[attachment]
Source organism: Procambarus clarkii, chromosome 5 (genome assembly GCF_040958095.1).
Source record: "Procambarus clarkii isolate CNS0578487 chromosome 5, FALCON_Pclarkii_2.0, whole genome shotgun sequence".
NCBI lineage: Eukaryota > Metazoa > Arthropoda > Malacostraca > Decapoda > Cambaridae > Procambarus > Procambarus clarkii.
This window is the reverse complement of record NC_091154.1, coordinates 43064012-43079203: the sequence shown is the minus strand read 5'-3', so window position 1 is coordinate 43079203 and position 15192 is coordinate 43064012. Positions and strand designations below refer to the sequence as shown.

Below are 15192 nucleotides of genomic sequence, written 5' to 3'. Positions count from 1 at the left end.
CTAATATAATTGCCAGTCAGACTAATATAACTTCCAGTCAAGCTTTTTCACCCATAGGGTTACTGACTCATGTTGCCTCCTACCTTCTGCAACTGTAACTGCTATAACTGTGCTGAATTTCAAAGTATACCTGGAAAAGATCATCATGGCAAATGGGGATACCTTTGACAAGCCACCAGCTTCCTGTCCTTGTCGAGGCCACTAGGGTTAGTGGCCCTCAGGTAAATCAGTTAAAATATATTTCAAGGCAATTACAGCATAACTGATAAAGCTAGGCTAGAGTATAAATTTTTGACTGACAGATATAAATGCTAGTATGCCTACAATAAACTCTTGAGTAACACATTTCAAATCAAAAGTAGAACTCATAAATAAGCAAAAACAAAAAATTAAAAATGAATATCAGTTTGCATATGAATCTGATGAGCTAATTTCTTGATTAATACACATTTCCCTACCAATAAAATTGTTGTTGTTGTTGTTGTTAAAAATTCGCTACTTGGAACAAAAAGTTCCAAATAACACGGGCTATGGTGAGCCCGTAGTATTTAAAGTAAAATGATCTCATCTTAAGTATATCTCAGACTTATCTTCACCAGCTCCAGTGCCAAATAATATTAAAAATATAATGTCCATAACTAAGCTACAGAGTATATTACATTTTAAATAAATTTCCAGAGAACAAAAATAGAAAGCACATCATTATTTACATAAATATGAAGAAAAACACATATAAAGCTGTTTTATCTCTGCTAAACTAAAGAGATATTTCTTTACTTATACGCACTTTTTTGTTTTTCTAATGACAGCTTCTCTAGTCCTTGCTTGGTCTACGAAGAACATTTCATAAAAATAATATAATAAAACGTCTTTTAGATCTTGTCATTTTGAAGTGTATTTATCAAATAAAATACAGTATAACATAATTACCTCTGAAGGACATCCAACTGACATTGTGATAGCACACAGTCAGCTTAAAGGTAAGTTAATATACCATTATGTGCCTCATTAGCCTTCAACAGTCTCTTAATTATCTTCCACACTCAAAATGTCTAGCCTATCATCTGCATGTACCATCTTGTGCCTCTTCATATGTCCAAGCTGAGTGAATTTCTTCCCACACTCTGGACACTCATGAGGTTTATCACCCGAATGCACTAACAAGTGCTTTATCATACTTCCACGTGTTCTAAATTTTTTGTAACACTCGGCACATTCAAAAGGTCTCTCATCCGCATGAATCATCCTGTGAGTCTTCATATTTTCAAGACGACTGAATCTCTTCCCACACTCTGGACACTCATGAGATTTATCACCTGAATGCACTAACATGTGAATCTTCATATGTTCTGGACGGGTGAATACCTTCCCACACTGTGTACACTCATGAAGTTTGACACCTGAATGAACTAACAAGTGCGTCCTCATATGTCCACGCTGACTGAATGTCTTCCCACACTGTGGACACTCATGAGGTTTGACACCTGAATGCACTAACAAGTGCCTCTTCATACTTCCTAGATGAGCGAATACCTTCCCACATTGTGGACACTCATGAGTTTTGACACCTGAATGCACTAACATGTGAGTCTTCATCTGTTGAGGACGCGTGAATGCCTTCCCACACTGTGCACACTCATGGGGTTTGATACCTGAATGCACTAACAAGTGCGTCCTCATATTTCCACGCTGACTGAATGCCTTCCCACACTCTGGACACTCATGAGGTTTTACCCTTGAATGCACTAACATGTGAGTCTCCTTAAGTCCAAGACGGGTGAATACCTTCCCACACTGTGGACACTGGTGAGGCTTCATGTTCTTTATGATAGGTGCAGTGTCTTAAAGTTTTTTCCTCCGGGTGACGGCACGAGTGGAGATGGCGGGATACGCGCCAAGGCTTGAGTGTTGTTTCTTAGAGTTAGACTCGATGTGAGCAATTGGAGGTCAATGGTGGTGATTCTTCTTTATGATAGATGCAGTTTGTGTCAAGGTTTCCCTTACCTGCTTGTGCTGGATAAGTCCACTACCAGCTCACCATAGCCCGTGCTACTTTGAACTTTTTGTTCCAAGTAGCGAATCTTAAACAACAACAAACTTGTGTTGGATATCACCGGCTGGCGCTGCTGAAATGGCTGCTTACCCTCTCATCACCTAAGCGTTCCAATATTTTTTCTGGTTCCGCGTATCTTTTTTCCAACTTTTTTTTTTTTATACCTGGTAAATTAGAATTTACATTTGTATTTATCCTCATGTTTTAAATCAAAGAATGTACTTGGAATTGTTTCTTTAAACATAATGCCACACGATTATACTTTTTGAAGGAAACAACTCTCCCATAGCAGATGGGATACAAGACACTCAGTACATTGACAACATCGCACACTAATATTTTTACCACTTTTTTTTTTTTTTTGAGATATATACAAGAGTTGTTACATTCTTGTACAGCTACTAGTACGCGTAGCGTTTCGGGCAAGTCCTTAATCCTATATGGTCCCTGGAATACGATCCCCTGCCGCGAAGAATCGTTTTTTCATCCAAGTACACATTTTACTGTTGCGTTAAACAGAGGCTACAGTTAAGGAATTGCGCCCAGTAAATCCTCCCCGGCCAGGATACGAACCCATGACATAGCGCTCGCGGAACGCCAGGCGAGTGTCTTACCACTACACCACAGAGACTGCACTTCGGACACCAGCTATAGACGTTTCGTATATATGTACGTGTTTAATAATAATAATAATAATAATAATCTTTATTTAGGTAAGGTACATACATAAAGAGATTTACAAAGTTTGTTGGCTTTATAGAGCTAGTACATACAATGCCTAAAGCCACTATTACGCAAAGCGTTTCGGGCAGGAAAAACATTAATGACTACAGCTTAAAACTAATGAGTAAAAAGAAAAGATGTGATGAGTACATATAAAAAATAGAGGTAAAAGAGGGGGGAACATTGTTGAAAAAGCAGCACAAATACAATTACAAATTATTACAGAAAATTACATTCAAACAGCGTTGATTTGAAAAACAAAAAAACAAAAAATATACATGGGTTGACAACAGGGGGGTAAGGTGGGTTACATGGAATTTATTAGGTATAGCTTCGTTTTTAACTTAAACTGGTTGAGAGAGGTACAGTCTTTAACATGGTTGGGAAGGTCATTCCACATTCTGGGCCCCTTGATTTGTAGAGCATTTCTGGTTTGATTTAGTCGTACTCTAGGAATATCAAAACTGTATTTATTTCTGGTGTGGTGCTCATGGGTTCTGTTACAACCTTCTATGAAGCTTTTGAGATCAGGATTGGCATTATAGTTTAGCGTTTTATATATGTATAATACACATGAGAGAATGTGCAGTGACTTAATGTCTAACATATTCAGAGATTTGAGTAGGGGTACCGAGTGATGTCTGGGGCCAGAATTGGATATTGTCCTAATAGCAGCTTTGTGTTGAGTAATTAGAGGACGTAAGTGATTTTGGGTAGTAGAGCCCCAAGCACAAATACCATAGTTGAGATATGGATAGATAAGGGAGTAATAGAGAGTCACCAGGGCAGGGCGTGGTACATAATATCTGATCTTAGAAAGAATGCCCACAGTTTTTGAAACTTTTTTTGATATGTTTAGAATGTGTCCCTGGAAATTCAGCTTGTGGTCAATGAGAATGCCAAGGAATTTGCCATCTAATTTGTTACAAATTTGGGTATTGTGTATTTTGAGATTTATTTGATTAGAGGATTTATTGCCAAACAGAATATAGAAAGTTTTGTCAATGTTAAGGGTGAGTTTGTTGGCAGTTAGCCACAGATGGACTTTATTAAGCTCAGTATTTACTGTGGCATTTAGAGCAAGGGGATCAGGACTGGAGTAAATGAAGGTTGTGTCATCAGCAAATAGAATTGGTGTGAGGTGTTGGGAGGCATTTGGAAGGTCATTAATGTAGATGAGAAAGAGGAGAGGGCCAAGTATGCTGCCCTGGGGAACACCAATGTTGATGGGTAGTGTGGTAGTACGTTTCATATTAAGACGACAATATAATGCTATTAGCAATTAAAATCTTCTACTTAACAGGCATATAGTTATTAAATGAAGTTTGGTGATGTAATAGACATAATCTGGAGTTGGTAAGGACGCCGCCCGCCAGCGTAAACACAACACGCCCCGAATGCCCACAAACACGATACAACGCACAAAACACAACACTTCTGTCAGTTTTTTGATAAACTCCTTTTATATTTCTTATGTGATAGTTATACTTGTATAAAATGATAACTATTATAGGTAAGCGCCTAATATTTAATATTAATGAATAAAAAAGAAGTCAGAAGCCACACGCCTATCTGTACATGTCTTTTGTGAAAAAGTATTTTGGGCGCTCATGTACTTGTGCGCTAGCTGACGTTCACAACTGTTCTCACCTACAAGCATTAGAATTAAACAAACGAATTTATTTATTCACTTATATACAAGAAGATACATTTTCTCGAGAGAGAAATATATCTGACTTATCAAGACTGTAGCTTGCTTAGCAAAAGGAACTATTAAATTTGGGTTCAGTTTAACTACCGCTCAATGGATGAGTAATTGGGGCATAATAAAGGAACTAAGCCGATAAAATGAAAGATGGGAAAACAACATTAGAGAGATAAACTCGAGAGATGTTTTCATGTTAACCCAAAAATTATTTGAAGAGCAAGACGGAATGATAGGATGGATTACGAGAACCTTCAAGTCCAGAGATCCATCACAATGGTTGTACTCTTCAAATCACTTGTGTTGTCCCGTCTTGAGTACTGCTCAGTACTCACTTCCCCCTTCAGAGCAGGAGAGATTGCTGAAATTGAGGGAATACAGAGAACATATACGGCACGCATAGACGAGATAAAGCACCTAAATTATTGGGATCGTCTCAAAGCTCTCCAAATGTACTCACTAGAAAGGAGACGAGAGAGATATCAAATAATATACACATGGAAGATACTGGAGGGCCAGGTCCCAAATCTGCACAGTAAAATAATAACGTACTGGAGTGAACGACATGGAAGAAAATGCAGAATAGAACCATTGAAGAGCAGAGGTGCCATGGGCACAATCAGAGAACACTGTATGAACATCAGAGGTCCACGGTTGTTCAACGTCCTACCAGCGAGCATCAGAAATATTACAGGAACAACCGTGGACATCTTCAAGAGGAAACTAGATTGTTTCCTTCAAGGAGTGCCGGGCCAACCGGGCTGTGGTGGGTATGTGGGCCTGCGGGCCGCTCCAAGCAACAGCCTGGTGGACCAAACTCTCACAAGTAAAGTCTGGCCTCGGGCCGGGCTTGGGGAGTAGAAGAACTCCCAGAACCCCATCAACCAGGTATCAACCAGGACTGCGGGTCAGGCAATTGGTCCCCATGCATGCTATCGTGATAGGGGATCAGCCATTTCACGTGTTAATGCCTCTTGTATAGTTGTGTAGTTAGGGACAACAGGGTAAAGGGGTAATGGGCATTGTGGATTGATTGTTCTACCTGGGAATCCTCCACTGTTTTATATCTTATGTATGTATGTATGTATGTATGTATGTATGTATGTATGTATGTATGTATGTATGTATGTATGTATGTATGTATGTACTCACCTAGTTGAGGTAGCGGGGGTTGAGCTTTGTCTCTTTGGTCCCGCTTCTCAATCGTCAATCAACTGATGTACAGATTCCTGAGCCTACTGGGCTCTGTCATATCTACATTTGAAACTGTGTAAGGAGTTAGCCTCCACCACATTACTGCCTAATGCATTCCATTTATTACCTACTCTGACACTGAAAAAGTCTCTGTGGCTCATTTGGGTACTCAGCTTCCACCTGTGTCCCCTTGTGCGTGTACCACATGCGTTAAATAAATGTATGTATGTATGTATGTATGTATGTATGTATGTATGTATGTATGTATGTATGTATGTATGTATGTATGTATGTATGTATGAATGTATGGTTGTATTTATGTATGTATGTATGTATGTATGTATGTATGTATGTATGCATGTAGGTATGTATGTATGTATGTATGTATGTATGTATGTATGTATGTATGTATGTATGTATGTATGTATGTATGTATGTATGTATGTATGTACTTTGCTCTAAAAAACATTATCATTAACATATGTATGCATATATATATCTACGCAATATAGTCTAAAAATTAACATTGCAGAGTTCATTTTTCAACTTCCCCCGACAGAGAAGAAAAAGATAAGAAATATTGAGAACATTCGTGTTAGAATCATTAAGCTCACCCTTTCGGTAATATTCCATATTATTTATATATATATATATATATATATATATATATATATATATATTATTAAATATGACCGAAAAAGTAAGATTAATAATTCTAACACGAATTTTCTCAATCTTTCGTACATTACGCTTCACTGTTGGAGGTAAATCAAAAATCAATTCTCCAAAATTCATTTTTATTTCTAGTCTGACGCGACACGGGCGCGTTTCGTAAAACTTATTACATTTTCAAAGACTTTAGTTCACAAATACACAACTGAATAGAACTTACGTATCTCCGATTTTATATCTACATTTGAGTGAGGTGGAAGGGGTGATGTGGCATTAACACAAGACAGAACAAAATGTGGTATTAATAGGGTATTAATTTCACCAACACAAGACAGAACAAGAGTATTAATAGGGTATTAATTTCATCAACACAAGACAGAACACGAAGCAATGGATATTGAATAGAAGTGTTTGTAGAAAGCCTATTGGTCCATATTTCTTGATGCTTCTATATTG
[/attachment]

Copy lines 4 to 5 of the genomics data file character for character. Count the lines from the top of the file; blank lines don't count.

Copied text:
This window is the reverse complement of record NC_091154.1, coordinates 43064012-43079203: the sequence shown is the minus strand read 5'-3', so window position 1 is coordinate 43079203 and position 15192 is coordinate 43064012. Positions and strand designations below refer to the sequence as shown.

Below are 15192 nucleotides of genomic sequence, written 5' to 3'. Positions count from 1 at the left end.